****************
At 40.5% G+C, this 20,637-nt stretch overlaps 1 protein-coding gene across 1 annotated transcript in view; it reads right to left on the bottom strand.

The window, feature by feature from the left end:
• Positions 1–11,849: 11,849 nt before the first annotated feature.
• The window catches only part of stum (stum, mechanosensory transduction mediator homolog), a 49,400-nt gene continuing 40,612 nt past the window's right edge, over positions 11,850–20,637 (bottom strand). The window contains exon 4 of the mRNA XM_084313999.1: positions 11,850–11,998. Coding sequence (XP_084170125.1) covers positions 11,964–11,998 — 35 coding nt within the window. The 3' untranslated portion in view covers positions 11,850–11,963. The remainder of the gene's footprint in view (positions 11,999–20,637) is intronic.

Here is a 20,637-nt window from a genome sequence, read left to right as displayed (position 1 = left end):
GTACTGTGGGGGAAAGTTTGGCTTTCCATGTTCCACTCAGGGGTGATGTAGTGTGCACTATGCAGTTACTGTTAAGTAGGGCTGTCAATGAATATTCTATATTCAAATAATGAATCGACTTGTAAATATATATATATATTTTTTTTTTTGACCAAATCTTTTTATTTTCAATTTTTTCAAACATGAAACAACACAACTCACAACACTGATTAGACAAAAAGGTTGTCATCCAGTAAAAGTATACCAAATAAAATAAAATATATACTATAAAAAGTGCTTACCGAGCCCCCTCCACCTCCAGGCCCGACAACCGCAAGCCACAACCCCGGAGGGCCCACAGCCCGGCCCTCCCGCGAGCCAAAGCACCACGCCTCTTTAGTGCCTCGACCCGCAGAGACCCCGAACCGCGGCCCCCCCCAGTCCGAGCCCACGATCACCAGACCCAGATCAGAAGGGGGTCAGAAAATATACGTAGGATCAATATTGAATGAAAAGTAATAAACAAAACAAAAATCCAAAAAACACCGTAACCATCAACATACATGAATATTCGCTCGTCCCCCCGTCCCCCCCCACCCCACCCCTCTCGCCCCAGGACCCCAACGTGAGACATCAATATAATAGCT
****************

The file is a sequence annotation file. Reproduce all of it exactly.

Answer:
At 40.5% G+C, this 20,637-nt stretch overlaps 1 protein-coding gene across 1 annotated transcript in view; it reads right to left on the bottom strand.

The window, feature by feature from the left end:
• Positions 1–11,849: 11,849 nt before the first annotated feature.
• The window catches only part of stum (stum, mechanosensory transduction mediator homolog), a 49,400-nt gene continuing 40,612 nt past the window's right edge, over positions 11,850–20,637 (bottom strand). The window contains exon 4 of the mRNA XM_084313999.1: positions 11,850–11,998. Coding sequence (XP_084170125.1) covers positions 11,964–11,998 — 35 coding nt within the window. The 3' untranslated portion in view covers positions 11,850–11,963. The remainder of the gene's footprint in view (positions 11,999–20,637) is intronic.

Here is a 20,637-nt window from a genome sequence, read left to right as displayed (position 1 = left end):
GTACTGTGGGGGAAAGTTTGGCTTTCCATGTTCCACTCAGGGGTGATGTAGTGTGCACTATGCAGTTACTGTTAAGTAGGGCTGTCAATGAATATTCTATATTCAAATAATGAATCGACTTGTAAATATATATATATATTTTTTTTTTTGACCAAATCTTTTTATTTTCAATTTTTTCAAACATGAAACAACACAACTCACAACACTGATTAGACAAAAAGGTTGTCATCCAGTAAAAGTATACCAAATAAAATAAAATATATACTATAAAAAGTGCTTACCGAGCCCCCTCCACCTCCAGGCCCGACAACCGCAAGCCACAACCCCGGAGGGCCCACAGCCCGGCCCTCCCGCGAGCCAAAGCACCACGCCTCTTTAGTGCCTCGACCCGCAGAGACCCCGAACCGCGGCCCCCCCCAGTCCGAGCCCACGATCACCAGACCCAGATCAGAAGGGGGTCAGAAAATATACGTAGGATCAATATTGAATGAAAAGTAATAAACAAAACAAAAATCCAAAAAACACCGTAACCATCAACATACATGAATATTCGCTCGTCCCCCCGTCCCCCCCCACCCCACCCCTCTCGCCCCAGGACCCCAACGTGAGACATCAATATAATAGCT